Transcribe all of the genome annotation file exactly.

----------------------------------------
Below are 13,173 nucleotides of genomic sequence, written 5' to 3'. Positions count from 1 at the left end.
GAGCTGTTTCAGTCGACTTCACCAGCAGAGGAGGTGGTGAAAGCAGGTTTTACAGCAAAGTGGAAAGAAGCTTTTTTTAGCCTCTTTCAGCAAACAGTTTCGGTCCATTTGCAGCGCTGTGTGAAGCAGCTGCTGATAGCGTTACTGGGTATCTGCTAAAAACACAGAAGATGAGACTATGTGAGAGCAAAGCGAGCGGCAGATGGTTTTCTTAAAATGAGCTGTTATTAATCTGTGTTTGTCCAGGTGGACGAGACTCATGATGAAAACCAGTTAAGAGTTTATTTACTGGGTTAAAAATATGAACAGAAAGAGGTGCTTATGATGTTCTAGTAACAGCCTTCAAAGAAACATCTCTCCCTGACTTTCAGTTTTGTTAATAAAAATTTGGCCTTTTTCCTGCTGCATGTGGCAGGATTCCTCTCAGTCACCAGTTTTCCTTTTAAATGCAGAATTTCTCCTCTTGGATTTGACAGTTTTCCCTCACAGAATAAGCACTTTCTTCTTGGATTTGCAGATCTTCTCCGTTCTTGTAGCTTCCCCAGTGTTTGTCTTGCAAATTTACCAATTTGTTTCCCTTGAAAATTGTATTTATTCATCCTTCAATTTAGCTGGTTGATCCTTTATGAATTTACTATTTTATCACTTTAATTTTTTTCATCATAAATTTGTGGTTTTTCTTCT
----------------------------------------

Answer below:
Below are 13,173 nucleotides of genomic sequence, written 5' to 3'. Positions count from 1 at the left end.
GAGCTGTTTCAGTCGACTTCACCAGCAGAGGAGGTGGTGAAAGCAGGTTTTACAGCAAAGTGGAAAGAAGCTTTTTTTAGCCTCTTTCAGCAAACAGTTTCGGTCCATTTGCAGCGCTGTGTGAAGCAGCTGCTGATAGCGTTACTGGGTATCTGCTAAAAACACAGAAGATGAGACTATGTGAGAGCAAAGCGAGCGGCAGATGGTTTTCTTAAAATGAGCTGTTATTAATCTGTGTTTGTCCAGGTGGACGAGACTCATGATGAAAACCAGTTAAGAGTTTATTTACTGGGTTAAAAATATGAACAGAAAGAGGTGCTTATGATGTTCTAGTAACAGCCTTCAAAGAAACATCTCTCCCTGACTTTCAGTTTTGTTAATAAAAATTTGGCCTTTTTCCTGCTGCATGTGGCAGGATTCCTCTCAGTCACCAGTTTTCCTTTTAAATGCAGAATTTCTCCTCTTGGATTTGACAGTTTTCCCTCACAGAATAAGCACTTTCTTCTTGGATTTGCAGATCTTCTCCGTTCTTGTAGCTTCCCCAGTGTTTGTCTTGCAAATTTACCAATTTGTTTCCCTTGAAAATTGTATTTATTCATCCTTCAATTTAGCTGGTTGATCCTTTATGAATTTACTATTTTATCACTTTAATTTTTTTCATCATAAATTTGTGGTTTTTCTTCT